How simulation is used in healthcare
Pressure from rising patient demand and budget limitations make hospital bed management a day-to-day challenge.
Our Bed.P.A.C. simulation tool enables health teams to identify problem areas, predict shortages, and test solutions to mitigate a bed crisis before it happens.Learn about Bed.P.A.C.
Managing bed capacity is essential to the smooth running of a hospital since all departments are in some way dependent on bed availability.
As well as improving patient flow and outcomes, better bed management has been shown to save as much as $370,000 per month per hospital.
However, many hospital planners still rely on deterministic spreadsheets, based on average demand, to plan and manage bed capacity.
Without considering variation in demand, it could look like there are enough beds. In reality, patients regularly have to be placed in a non-ideal unit when beds are unavailable, or have to wait in the emergency department until a bed becomes available.
These delays and incorrect bed placement lead to significant costs for hospitals. If a patient in the wrong bed has to extend their stay, this costs $1,600 per day. If just 10% of patients are placed in the wrong beds, that’s $9,800 per day in additional costs.
Include variation for more accurate planning than spreadsheets.
Every decision made in your hospital has an impact on bed availability and in turn, patient flow.
A change in one part of the hospital could improve or disrupt the whole system, so you can’t take a siloed approach to bed planning and management.
Managing inpatient bed units is proving ineffective for staff as outdated tools like spreadsheet models don’t provide the answers to realistically support day-to-day planning.
Only simulation provides fast, accurate answers to these questions and many others.
Incorporating the variation in demand experienced by hospitals, staff can quickly and precisely forecast bed capacity requirements for both long term and real time planning.
Automatically build demand profiles for patient arrivals and length of stay from your historic data.
Using accurate distributions, you can better forecast demand, discover looming trouble spots and know when you’re going to run out of beds.
In one click, run a range of simulation scenarios to see the impact of changes in policy, staff shift patterns, patient volumes, length of stay and capacity on performance.
This enables safe experimentation to find solutions for increasing bed capacity and improving performance against waiting time targets.
Improve decision-making and get departments working together using a shared, visual and objective view of trends in admissions, length of stay, discharge and wait times.
Using the evidence provided by simulation, you can present the operational and financial implications of proposed changes to stakeholders.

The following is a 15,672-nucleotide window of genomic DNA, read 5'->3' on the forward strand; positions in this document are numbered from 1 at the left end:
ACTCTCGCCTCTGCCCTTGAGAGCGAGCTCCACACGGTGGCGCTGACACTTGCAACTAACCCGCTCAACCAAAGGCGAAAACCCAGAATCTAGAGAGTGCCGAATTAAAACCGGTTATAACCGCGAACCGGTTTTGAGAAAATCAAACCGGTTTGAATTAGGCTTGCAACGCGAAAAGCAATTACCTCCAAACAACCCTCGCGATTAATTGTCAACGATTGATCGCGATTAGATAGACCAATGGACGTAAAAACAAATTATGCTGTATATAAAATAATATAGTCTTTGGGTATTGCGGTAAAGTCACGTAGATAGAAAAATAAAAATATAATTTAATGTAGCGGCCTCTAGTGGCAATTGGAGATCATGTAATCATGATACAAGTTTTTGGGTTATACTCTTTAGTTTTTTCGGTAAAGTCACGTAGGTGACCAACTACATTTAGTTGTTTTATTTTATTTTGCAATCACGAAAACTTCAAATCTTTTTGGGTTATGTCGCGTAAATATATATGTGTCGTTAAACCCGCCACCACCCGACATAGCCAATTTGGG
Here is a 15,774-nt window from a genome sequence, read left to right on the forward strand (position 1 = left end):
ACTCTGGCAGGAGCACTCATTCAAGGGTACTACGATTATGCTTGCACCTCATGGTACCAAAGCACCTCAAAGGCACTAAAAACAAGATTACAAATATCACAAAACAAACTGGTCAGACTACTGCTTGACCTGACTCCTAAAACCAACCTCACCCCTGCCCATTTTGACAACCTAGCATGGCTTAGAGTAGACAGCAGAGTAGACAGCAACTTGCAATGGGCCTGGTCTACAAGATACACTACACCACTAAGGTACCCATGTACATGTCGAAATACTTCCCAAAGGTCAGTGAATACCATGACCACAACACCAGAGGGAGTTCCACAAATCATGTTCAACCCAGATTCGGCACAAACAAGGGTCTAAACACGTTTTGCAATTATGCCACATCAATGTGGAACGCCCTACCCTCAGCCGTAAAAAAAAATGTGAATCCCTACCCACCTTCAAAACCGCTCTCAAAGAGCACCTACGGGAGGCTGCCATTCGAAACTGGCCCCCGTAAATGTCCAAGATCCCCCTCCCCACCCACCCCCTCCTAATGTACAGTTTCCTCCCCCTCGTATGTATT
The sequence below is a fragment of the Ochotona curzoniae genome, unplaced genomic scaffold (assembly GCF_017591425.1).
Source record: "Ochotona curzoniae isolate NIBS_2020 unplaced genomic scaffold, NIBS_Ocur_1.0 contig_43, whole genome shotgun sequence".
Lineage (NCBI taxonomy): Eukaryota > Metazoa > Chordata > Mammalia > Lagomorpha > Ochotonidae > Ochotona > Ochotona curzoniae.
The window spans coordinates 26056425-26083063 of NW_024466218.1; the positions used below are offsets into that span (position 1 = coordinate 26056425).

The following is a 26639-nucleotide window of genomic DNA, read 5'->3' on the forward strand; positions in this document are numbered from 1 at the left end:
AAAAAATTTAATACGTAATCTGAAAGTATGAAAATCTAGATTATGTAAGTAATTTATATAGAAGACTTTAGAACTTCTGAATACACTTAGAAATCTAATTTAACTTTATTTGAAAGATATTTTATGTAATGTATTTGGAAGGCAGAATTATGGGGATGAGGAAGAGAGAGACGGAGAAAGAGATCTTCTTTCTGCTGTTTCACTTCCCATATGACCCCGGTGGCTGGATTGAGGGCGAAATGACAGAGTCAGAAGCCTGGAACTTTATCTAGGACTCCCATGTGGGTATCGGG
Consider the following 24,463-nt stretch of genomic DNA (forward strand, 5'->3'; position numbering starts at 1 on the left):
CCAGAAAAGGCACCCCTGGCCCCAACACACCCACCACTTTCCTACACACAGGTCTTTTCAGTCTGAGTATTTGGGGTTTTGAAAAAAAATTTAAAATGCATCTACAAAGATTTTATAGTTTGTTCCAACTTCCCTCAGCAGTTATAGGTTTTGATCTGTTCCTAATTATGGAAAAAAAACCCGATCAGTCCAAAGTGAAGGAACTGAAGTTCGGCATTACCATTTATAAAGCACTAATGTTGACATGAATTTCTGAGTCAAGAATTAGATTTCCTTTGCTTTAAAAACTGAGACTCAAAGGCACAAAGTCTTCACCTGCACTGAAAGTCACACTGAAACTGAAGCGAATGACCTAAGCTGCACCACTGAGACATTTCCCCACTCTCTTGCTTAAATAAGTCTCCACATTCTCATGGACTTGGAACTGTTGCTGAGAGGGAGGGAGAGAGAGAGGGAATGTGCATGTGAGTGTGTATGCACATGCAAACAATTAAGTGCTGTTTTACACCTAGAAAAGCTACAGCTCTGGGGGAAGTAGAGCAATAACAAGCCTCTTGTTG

Talk to us about your challenges, ask our healthcare simulation expert questions and explore Bed.P.A.C.’s features in a confidential demonstration.
NHS Isle of Wight used the Bed.P.A.C. simulation tool to change the use of existing beds, gaining 17% additional capacity for medical inpatients.
“Bed.P.A.C. has stood up to scrutiny from clinicians and managers within the Trust, consequently the results output have led to constructive discussions about solutions to issues rather than ongoing debates about the integrity of the modeling. Consultants have been particularly impressed by our ability to recognize the maximum bed requirements and how often a certain number of beds will be utilized rather than referring to average bed requirements.”
What would the impact of better bed management be for your organization?
Our bed management ROI calculator will estimate how much better bed management could save you each month and more importantly, how many lives it could save.
Could you avoid a bed crisis before it happened?
Find out how better bed management can save approximately $1.8 million per quarter per hospital AND improve patients outcomes.
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NHS Fife wanted to understand the impact of an aging population on demand for services, and to test the impact of the introduction of a virtual ward on bed capacity requirements.
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Dr. Paul Schmidt, explores how simulation is being used to model a new operational strategy for unscheduled care at Portsmouth Hospitals NHS Trust in the UK.
West Kent CCG used simulation to improve services for people at the end of their life including enabling people to die in the place of their choice.
Simulation was used at the Golden Jubliee National Hospital's heart and lung center to assess if an enhanced schedule would improve waiting times and cancellations, or if more radical changes, such as capacity or other resource reallocations should be considered instead.